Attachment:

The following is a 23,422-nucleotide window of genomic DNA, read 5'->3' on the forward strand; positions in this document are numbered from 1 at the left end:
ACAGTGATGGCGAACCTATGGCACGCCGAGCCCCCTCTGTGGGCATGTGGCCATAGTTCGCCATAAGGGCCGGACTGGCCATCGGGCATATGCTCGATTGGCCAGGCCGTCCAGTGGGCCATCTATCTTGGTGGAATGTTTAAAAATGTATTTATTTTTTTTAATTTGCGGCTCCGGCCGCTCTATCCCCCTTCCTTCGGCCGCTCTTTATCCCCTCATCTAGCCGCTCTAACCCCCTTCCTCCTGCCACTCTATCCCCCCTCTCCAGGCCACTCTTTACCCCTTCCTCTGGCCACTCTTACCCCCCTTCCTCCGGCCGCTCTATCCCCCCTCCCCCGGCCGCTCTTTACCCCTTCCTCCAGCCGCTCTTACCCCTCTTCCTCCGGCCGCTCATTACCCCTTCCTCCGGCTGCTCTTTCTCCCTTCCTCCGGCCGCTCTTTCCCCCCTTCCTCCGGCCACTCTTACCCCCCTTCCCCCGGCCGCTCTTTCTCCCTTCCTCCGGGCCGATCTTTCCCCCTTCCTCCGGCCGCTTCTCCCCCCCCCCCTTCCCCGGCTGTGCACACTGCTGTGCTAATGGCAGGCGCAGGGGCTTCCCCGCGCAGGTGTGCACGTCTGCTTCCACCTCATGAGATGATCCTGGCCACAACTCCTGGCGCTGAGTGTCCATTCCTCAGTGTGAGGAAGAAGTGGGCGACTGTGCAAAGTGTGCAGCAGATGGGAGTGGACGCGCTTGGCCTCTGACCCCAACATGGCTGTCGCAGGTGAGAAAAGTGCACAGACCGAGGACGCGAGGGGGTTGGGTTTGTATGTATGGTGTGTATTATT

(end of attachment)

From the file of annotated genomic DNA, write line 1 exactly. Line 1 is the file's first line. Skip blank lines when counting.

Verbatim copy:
The following is a 23,422-nucleotide window of genomic DNA, read 5'->3' on the forward strand; positions in this document are numbered from 1 at the left end: